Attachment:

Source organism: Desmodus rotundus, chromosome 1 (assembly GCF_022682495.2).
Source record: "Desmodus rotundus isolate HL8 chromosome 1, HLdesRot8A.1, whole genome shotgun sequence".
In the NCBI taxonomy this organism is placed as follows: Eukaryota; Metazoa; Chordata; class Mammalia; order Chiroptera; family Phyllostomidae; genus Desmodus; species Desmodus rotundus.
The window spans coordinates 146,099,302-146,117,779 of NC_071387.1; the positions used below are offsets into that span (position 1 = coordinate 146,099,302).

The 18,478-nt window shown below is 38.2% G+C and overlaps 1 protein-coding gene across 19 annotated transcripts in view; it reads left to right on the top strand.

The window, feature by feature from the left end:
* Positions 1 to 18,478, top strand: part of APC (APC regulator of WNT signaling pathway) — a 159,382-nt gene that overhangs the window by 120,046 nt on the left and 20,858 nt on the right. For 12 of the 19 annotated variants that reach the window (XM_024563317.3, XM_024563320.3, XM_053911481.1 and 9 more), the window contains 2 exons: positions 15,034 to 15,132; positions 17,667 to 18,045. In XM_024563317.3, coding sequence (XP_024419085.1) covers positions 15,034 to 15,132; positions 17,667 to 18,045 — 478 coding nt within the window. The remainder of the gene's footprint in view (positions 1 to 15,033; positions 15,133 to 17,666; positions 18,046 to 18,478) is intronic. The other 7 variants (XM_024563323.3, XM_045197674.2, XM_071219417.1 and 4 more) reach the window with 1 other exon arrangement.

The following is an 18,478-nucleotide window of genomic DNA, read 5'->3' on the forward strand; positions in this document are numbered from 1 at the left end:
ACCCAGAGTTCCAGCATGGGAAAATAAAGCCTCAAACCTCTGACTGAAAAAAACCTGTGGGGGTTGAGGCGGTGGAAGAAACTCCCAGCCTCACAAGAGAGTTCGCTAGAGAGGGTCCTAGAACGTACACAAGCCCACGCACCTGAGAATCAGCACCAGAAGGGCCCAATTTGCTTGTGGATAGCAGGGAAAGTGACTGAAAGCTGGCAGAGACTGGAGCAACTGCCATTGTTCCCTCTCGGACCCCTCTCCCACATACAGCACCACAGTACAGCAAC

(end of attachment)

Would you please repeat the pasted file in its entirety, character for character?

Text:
Source organism: Desmodus rotundus, chromosome 1 (assembly GCF_022682495.2).
Source record: "Desmodus rotundus isolate HL8 chromosome 1, HLdesRot8A.1, whole genome shotgun sequence".
In the NCBI taxonomy this organism is placed as follows: Eukaryota; Metazoa; Chordata; class Mammalia; order Chiroptera; family Phyllostomidae; genus Desmodus; species Desmodus rotundus.
The window spans coordinates 146,099,302-146,117,779 of NC_071387.1; the positions used below are offsets into that span (position 1 = coordinate 146,099,302).

The 18,478-nt window shown below is 38.2% G+C and overlaps 1 protein-coding gene across 19 annotated transcripts in view; it reads left to right on the top strand.

The window, feature by feature from the left end:
* Positions 1 to 18,478, top strand: part of APC (APC regulator of WNT signaling pathway) — a 159,382-nt gene that overhangs the window by 120,046 nt on the left and 20,858 nt on the right. For 12 of the 19 annotated variants that reach the window (XM_024563317.3, XM_024563320.3, XM_053911481.1 and 9 more), the window contains 2 exons: positions 15,034 to 15,132; positions 17,667 to 18,045. In XM_024563317.3, coding sequence (XP_024419085.1) covers positions 15,034 to 15,132; positions 17,667 to 18,045 — 478 coding nt within the window. The remainder of the gene's footprint in view (positions 1 to 15,033; positions 15,133 to 17,666; positions 18,046 to 18,478) is intronic. The other 7 variants (XM_024563323.3, XM_045197674.2, XM_071219417.1 and 4 more) reach the window with 1 other exon arrangement.

The following is an 18,478-nucleotide window of genomic DNA, read 5'->3' on the forward strand; positions in this document are numbered from 1 at the left end:
ACCCAGAGTTCCAGCATGGGAAAATAAAGCCTCAAACCTCTGACTGAAAAAAACCTGTGGGGGTTGAGGCGGTGGAAGAAACTCCCAGCCTCACAAGAGAGTTCGCTAGAGAGGGTCCTAGAACGTACACAAGCCCACGCACCTGAGAATCAGCACCAGAAGGGCCCAATTTGCTTGTGGATAGCAGGGAAAGTGACTGAAAGCTGGCAGAGACTGGAGCAACTGCCATTGTTCCCTCTCGGACCCCTCTCCCACATACAGCACCACAGTACAGCAAC